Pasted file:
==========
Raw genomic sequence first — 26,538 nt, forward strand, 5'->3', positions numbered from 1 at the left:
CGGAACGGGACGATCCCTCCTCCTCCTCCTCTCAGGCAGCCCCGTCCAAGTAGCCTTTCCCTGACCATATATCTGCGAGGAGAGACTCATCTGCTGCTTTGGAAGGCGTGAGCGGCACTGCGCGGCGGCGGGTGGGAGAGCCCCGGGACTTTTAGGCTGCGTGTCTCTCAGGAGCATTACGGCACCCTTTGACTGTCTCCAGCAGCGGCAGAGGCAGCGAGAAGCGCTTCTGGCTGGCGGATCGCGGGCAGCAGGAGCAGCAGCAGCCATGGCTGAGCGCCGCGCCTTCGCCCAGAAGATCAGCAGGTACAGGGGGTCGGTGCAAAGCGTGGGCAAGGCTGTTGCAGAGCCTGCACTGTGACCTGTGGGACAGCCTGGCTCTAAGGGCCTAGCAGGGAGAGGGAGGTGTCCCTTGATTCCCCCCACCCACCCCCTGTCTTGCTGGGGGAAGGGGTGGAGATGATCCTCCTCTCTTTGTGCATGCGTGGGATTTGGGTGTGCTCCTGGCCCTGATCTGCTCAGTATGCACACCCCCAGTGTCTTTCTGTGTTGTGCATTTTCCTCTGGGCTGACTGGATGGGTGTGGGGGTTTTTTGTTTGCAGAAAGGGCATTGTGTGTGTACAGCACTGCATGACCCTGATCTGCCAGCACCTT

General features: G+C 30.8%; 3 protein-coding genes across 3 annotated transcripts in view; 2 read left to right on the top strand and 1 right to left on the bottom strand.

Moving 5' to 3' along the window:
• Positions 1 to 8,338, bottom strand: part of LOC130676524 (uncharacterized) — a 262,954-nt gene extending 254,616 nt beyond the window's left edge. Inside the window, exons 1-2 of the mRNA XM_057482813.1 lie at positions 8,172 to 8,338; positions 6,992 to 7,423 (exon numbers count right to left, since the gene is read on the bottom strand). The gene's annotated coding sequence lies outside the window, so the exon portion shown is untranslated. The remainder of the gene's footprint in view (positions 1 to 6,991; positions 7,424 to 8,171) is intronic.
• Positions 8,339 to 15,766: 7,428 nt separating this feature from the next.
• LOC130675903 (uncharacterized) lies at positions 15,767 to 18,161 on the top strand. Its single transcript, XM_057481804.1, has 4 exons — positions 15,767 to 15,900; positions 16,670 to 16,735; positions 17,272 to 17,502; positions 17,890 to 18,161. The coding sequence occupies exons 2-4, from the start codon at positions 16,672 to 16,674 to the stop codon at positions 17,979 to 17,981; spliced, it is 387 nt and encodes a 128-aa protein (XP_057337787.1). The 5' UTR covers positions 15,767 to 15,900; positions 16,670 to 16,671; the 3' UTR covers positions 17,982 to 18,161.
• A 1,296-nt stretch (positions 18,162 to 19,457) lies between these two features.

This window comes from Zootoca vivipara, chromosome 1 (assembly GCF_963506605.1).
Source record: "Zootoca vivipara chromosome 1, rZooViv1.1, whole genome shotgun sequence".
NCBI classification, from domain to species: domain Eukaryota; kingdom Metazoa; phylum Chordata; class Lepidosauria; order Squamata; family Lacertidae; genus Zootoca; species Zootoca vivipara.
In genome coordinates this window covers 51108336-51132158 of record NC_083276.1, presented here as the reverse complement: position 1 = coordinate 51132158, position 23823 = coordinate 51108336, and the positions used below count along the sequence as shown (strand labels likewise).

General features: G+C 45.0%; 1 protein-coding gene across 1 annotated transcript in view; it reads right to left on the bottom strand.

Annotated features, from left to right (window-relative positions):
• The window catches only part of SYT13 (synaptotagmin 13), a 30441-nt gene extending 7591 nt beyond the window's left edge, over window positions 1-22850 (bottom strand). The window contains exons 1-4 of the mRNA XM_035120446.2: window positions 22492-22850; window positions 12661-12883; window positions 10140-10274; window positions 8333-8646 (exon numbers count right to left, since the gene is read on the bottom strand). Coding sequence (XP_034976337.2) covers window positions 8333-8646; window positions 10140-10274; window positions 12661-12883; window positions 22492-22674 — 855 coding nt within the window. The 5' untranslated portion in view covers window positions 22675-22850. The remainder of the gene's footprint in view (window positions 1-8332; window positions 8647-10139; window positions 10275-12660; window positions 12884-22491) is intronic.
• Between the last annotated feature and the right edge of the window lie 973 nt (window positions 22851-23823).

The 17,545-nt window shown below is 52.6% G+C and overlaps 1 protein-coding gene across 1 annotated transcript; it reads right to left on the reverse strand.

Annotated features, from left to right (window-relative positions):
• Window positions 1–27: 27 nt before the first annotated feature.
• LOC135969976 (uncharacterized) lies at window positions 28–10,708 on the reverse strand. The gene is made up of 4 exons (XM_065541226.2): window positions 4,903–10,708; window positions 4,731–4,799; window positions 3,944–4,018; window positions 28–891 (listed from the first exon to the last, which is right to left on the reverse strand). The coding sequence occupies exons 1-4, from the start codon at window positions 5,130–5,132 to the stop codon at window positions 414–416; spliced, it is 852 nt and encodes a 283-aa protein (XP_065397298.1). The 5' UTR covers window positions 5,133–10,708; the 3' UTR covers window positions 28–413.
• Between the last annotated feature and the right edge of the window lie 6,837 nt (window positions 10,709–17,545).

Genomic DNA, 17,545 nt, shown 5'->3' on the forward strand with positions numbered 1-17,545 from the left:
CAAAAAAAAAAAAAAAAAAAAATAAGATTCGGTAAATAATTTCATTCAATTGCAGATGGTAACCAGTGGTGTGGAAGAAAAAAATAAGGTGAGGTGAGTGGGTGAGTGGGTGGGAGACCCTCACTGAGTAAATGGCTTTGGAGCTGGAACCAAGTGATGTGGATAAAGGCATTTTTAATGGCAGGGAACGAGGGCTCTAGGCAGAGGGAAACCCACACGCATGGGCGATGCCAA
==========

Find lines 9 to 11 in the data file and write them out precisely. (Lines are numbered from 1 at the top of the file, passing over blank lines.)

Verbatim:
This window comes from Zootoca vivipara, chromosome 1 (assembly GCF_963506605.1).
Source record: "Zootoca vivipara chromosome 1, rZooViv1.1, whole genome shotgun sequence".
NCBI classification, from domain to species: domain Eukaryota; kingdom Metazoa; phylum Chordata; class Lepidosauria; order Squamata; family Lacertidae; genus Zootoca; species Zootoca vivipara.